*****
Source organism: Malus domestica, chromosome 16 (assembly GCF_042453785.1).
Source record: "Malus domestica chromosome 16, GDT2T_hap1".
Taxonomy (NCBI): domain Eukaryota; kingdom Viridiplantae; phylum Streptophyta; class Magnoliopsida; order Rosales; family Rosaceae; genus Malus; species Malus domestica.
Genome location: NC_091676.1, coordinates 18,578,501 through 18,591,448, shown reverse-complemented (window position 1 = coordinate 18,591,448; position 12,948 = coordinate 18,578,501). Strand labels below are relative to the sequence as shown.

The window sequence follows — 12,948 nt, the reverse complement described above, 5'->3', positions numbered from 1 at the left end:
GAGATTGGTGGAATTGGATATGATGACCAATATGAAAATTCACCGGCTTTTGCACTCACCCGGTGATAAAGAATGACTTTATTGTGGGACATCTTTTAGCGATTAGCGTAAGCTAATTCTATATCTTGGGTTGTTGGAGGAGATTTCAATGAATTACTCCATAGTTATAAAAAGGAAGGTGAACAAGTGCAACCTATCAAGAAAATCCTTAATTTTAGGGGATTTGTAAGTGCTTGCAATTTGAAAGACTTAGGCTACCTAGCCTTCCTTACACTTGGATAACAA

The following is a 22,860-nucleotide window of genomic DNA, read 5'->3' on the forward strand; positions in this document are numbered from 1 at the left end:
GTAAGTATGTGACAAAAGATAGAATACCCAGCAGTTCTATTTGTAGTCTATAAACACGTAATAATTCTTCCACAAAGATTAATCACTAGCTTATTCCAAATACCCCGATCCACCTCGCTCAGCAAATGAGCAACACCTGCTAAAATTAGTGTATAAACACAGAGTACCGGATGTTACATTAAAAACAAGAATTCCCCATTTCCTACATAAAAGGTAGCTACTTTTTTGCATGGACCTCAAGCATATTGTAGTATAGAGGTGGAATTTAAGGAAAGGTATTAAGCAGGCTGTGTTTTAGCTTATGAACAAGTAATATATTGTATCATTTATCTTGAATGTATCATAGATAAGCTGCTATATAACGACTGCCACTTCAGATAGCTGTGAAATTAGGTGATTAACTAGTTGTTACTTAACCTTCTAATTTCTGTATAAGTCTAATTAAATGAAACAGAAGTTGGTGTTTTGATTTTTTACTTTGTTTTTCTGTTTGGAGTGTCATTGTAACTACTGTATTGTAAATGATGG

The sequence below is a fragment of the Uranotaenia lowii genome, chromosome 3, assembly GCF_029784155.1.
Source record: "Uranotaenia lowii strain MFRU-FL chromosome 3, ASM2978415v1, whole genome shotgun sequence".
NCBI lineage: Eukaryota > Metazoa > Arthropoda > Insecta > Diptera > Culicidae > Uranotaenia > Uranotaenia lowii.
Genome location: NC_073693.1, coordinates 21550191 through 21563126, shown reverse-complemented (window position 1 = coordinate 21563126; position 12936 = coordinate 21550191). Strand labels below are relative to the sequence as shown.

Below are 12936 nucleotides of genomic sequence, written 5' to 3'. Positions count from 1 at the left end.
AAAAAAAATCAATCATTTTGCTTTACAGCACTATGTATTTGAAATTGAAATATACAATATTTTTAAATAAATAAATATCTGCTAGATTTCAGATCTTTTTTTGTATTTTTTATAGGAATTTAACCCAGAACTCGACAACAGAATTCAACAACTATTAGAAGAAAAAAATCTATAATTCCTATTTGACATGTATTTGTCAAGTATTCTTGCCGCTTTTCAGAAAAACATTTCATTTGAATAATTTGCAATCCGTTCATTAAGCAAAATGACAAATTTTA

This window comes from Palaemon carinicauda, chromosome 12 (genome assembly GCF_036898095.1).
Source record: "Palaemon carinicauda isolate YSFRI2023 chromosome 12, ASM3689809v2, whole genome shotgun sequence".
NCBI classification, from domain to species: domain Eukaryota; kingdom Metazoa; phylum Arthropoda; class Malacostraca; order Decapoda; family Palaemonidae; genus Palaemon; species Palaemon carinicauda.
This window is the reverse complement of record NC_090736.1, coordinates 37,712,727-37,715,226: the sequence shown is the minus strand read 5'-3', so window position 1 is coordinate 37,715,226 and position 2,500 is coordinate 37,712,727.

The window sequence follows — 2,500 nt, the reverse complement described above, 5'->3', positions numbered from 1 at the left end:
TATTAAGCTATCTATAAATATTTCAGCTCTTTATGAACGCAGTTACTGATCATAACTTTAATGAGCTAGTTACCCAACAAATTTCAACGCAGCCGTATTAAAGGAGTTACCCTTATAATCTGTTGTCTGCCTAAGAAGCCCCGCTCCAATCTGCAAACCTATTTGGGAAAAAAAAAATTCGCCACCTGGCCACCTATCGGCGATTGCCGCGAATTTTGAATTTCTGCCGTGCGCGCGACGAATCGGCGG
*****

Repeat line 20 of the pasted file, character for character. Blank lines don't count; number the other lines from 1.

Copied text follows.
TATTAAGCTATCTATAAATATTTCAGCTCTTTATGAACGCAGTTACTGATCATAACTTTAATGAGCTAGTTACCCAACAAATTTCAACGCAGCCGTATTAAAGGAGTTACCCTTATAATCTGTTGTCTGCCTAAGAAGCCCCGCTCCAATCTGCAAACCTATTTGGGAAAAAAAAAATTCGCCACCTGGCCACCTATCGGCGATTGCCGCGAATTTTGAATTTCTGCCGTGCGCGCGACGAATCGGCGG